Holloway Research Group
Designing biomimetic materials and tissue engineering strategies for orthopedic applications.
Orthopedic injuries and diseases, including meniscal tears and degenerative disc disease, are a significant health concern in the United States. Current treatments typically rely on donor tissues or removal of the damaged tissue.
Regardless of the treatment option, most injured tissues never regain complete functionality, which can cause mild to severe degeneration of the surrounding tissues. Using an innovative approach, our research group develops new tissue engineering strategies aimed at replicated and/or restoring the biological and mechanical cues required for tissue function and to prevent further tissue degeneration.
The objective of our research program is to restore musculoskeletal tissue function through the use of biomimetic materials, with a focus on discovering how biophysical and biochemical cues affect ultimate tissue structure and functionality.
Current Research Areas
Research Area 1: Controlled biomolecule delivery
The clinical gold standard to promote bone repair for severe nonunion fractures, spinal fusions, joint revisions, and to fill voids after tumor resection remains autograft bone. Limitations of this treatment include: a limited tissue supply, donor site morbidity, and poor integration. The use of bone morphogenetic proteins (BMPs), extracellular molecules capable of promoting osteoblast differentiation, are FDA-approved and show promise as therapeutics for supporting bone regeneration. Currently approved therapies, however, are costly and require supraphysiological doses for the desired osteoinductive effect, which can result in significant adverse side effects. One strategy to improve BMP efficacy is to co-deliver BMP with other biomolecules that may synergistically improve BMP-induced osteogenesis. Several signal transduction pathways are known to regulate osteoblast function; nonetheless, the exact role and timing of each pathway during bone repair remains unclear. In this research area, we aim to develop a better understanding of the relationship between biomolecule presentation and osteogenic gene expression using synthetically engineered materials capable of controllably and independently delivering multiple biomolecules.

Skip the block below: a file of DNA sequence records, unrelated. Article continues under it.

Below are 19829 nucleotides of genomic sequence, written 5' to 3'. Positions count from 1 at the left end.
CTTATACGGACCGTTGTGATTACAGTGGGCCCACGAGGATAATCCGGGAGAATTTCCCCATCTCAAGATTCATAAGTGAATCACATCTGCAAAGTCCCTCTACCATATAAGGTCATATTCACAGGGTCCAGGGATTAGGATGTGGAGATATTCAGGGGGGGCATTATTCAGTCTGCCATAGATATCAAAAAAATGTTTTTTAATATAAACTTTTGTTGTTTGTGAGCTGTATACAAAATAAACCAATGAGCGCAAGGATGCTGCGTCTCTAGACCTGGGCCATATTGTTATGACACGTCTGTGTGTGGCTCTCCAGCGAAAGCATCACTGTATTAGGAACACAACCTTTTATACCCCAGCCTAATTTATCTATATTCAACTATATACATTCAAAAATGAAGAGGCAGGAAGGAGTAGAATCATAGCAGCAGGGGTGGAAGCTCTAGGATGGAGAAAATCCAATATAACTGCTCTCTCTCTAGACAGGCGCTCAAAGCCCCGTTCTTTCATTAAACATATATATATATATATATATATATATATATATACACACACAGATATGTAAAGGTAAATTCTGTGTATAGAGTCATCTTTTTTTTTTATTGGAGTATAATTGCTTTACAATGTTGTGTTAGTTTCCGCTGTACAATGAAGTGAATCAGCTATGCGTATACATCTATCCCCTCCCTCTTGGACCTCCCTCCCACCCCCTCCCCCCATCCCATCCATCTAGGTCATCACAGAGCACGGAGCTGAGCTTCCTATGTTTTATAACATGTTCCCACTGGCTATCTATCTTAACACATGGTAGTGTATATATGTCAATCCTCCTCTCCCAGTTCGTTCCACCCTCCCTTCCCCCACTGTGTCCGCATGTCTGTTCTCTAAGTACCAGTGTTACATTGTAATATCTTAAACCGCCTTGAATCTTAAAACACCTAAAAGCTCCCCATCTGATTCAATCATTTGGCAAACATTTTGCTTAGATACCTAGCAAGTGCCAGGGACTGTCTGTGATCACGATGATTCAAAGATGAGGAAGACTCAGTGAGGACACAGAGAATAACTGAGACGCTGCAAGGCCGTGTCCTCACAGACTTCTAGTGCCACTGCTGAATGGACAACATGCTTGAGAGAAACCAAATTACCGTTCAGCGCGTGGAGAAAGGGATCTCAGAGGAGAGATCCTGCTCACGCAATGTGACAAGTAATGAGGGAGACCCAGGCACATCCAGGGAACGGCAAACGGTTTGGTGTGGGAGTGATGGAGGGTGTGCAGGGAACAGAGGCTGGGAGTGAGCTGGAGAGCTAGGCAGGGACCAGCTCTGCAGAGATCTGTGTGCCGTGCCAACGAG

Research Area 2: Engineering interfacial tissue
A majority of musculoskeletal tissue engineering research has focused on the regeneration of one particular tissue type (i.e. bone, cartilage, ligament) and neglected to address the musculoskeletal tissue interfaces that serve as the connection between these tissues. Musculoskeletal tissue interfaces, such as the cartilage-bone and ligament-bone interface, gradually transition from one orthopedic tissue to another and often possess distinct physical and biological properties compared to the connecting tissues. Furthermore, musculoskeletal tissue interfaces play an important biomechanical role efficiently transferring load between orthopedic tissues. Typical surgical repair methods to treat musculoskeletal tissue injuries fail to adequately regenerate the necessary interfacial tissue, resulting in inferior biomechanical function and ultimately compromising long-term clinical outcome. In this research area, we develop structurally graded scaffolds in order to better understand cellular behavior in the presence of biophysical and biochemical gradients in order to lend insight into biomaterial design for improved interfacial tissue regeneration.
Research Area 3: Dynamic cell-material interactions
Despite significant research and funding, tissue-engineered constructs have been largely unable to regenerate tissue with the same biomechanical functionality as native tissue. A major translational challenge is a lack of adequate characterization techniques that effectively bridge the gap between traditional in vitro techniques and in vivo models. Furthermore, there is a significant need for techniques that allow for the systematic evaluation of cell-material interactions in a three-dimensional, physiologically relevant environment. In this research area, we develop novel bioreactors capable of biomechanically relevant loading in order to better understand cell-material interactions and how specific biophysical and biochemical biomaterial cues impact tissue repair and functionality.